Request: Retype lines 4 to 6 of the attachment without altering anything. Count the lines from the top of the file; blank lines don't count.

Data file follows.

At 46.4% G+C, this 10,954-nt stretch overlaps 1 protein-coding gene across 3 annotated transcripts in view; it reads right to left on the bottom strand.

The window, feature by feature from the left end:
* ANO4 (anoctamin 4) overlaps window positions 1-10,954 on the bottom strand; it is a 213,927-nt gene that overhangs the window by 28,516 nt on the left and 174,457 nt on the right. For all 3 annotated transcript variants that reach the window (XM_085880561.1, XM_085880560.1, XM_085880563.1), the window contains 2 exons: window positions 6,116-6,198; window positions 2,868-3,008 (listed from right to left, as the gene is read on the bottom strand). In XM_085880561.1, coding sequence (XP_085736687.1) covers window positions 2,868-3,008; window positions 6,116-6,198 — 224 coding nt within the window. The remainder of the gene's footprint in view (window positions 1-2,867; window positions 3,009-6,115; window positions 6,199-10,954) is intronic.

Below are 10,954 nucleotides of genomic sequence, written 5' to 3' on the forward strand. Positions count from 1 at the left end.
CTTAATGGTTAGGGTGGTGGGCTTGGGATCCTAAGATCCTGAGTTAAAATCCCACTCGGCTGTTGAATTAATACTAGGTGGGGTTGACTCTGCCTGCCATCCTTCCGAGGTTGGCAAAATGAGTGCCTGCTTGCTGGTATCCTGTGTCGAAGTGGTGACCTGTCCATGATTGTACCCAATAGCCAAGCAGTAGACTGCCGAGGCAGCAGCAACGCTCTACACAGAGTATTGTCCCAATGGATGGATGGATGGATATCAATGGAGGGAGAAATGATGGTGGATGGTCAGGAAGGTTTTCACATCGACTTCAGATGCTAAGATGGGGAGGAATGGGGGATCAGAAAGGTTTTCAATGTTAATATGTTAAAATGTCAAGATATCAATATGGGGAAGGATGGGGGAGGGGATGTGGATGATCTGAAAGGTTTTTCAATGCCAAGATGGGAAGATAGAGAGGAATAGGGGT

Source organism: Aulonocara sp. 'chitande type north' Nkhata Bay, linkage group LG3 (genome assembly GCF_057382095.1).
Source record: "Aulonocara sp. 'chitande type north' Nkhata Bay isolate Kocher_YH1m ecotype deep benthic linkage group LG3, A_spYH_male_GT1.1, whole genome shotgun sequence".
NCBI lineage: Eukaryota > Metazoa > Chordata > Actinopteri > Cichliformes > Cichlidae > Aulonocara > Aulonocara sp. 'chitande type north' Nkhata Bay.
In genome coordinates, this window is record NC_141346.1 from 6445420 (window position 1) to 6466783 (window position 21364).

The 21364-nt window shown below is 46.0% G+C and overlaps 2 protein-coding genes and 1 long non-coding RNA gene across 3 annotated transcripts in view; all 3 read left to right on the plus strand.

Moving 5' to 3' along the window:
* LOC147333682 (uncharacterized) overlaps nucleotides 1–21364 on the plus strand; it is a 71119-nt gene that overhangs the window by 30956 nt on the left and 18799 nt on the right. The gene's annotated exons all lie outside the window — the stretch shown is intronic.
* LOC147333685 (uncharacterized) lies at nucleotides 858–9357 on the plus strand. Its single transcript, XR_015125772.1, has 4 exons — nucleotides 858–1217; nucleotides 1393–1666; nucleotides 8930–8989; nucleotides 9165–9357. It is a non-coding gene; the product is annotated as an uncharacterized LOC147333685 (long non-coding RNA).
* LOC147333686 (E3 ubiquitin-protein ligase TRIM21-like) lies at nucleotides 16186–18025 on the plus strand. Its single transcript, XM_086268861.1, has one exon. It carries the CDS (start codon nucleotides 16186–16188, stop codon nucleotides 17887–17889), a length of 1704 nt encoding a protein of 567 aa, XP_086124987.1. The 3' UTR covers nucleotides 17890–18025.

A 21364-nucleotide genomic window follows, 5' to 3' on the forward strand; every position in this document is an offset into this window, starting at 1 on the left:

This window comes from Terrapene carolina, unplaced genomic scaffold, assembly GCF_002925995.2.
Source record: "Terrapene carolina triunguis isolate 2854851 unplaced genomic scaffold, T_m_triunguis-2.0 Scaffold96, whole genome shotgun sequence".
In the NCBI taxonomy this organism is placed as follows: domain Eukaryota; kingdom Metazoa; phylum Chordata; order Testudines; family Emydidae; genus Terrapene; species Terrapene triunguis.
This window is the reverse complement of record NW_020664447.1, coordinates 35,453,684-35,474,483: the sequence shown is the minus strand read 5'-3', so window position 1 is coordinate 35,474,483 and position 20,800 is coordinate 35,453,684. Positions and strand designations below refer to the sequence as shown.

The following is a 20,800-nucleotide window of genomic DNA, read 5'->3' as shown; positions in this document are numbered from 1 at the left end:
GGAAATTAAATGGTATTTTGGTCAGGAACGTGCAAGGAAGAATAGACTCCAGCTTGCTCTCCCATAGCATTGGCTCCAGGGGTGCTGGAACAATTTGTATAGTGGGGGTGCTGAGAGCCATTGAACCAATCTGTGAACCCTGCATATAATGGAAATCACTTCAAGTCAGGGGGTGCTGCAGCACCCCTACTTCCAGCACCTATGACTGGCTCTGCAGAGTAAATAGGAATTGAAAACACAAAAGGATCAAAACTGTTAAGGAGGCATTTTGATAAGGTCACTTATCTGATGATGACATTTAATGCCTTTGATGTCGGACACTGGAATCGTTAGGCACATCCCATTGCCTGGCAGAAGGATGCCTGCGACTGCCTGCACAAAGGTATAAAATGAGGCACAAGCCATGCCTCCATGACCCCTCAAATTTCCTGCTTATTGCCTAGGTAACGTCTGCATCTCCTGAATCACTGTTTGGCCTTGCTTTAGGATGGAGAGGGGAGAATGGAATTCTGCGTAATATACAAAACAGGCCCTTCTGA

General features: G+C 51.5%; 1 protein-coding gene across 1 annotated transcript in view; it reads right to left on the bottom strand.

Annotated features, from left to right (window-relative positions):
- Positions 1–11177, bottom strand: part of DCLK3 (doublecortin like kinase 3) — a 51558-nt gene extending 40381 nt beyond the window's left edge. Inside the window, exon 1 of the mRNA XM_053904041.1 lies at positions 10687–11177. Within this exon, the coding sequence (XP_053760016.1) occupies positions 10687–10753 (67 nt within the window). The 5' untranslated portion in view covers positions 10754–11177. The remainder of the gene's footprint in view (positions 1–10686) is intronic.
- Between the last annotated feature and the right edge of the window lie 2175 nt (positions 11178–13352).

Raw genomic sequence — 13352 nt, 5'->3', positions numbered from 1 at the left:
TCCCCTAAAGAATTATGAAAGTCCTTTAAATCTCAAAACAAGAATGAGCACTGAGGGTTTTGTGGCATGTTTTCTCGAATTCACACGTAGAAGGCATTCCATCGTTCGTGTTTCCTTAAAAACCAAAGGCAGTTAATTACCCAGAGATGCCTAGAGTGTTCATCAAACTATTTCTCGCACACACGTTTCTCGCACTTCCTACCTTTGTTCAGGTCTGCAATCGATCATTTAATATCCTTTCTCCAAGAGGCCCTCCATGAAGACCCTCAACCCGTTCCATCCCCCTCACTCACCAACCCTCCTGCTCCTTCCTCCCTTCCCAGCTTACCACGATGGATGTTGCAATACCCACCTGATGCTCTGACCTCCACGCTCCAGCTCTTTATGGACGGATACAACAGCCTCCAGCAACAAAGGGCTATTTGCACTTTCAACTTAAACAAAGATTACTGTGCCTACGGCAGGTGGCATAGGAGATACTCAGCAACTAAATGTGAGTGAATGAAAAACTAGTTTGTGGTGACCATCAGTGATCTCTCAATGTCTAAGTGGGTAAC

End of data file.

Below are 10,954 nucleotides of genomic sequence, written 5' to 3' on the forward strand. Positions count from 1 at the left end.
CTTAATGGTTAGGGTGGTGGGCTTGGGATCCTAAGATCCTGAGTTAAAATCCCACTCGGCTGTTGAATTAATACTAGGTGGGGTTGACTCTGCCTGCCATCCTTCCGAGGTTGGCAAAATGAGTGCCTGCTTGCTGGTATCCTGTGTCGAAGTGGTGACCTGTCCATGATTGTACCCAATAGCCAAGCAGTAGACTGCCGAGGCAGCAGCAACGCTCTACACAGAGTATTGTCCCAATGGATGGATGGATGGATATCAATGGAGGGAGAAATGATGGTGGATGGTCAGGAAGGTTTTCACATCGACTTCAGATGCTAAGATGGGGAGGAATGGGGGATCAGAAAGGTTTTCAATGTTAATATGTTAAAATGTCAAGATATCAATATGGGGAAGGATGGGGGAGGGGATGTGGATGATCTGAAAGGTTTTTCAATGCCAAGATGGGAAGATAGAGAGGAATAGGGGT

Source organism: Aulonocara sp. 'chitande type north' Nkhata Bay, linkage group LG3 (genome assembly GCF_057382095.1).